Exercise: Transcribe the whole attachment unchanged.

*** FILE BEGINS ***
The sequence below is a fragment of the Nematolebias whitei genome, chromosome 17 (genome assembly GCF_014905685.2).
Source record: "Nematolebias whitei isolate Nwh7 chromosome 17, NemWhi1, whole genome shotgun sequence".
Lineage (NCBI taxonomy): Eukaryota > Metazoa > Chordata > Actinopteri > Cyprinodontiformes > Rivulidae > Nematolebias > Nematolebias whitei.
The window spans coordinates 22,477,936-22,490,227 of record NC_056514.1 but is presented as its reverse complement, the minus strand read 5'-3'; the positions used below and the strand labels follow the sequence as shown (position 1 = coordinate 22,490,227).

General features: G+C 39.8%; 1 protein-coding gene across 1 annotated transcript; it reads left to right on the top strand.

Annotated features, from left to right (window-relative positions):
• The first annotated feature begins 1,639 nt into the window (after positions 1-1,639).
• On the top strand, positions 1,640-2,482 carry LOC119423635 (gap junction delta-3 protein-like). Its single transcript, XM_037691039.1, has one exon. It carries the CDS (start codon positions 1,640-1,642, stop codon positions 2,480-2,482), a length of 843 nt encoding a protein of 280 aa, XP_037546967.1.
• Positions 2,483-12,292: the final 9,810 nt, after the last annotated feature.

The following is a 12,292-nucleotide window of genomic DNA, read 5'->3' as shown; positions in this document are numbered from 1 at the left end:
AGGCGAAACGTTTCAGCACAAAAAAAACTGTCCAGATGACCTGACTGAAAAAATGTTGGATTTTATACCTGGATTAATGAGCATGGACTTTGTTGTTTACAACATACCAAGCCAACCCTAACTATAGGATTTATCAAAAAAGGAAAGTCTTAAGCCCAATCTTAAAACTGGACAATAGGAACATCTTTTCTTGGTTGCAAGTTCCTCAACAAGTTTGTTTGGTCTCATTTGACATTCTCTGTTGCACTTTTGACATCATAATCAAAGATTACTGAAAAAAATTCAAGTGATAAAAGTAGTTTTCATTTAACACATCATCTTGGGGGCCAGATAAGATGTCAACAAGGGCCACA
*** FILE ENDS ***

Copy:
The sequence below is a fragment of the Nematolebias whitei genome, chromosome 17 (genome assembly GCF_014905685.2).
Source record: "Nematolebias whitei isolate Nwh7 chromosome 17, NemWhi1, whole genome shotgun sequence".
Lineage (NCBI taxonomy): Eukaryota > Metazoa > Chordata > Actinopteri > Cyprinodontiformes > Rivulidae > Nematolebias > Nematolebias whitei.
The window spans coordinates 22,477,936-22,490,227 of record NC_056514.1 but is presented as its reverse complement, the minus strand read 5'-3'; the positions used below and the strand labels follow the sequence as shown (position 1 = coordinate 22,490,227).

General features: G+C 39.8%; 1 protein-coding gene across 1 annotated transcript; it reads left to right on the top strand.

Annotated features, from left to right (window-relative positions):
• The first annotated feature begins 1,639 nt into the window (after positions 1-1,639).
• On the top strand, positions 1,640-2,482 carry LOC119423635 (gap junction delta-3 protein-like). Its single transcript, XM_037691039.1, has one exon. It carries the CDS (start codon positions 1,640-1,642, stop codon positions 2,480-2,482), a length of 843 nt encoding a protein of 280 aa, XP_037546967.1.
• Positions 2,483-12,292: the final 9,810 nt, after the last annotated feature.

The following is a 12,292-nucleotide window of genomic DNA, read 5'->3' as shown; positions in this document are numbered from 1 at the left end:
AGGCGAAACGTTTCAGCACAAAAAAAACTGTCCAGATGACCTGACTGAAAAAATGTTGGATTTTATACCTGGATTAATGAGCATGGACTTTGTTGTTTACAACATACCAAGCCAACCCTAACTATAGGATTTATCAAAAAAGGAAAGTCTTAAGCCCAATCTTAAAACTGGACAATAGGAACATCTTTTCTTGGTTGCAAGTTCCTCAACAAGTTTGTTTGGTCTCATTTGACATTCTCTGTTGCACTTTTGACATCATAATCAAAGATTACTGAAAAAAATTCAAGTGATAAAAGTAGTTTTCATTTAACACATCATCTTGGGGGCCAGATAAGATGTCAACAAGGGCCACA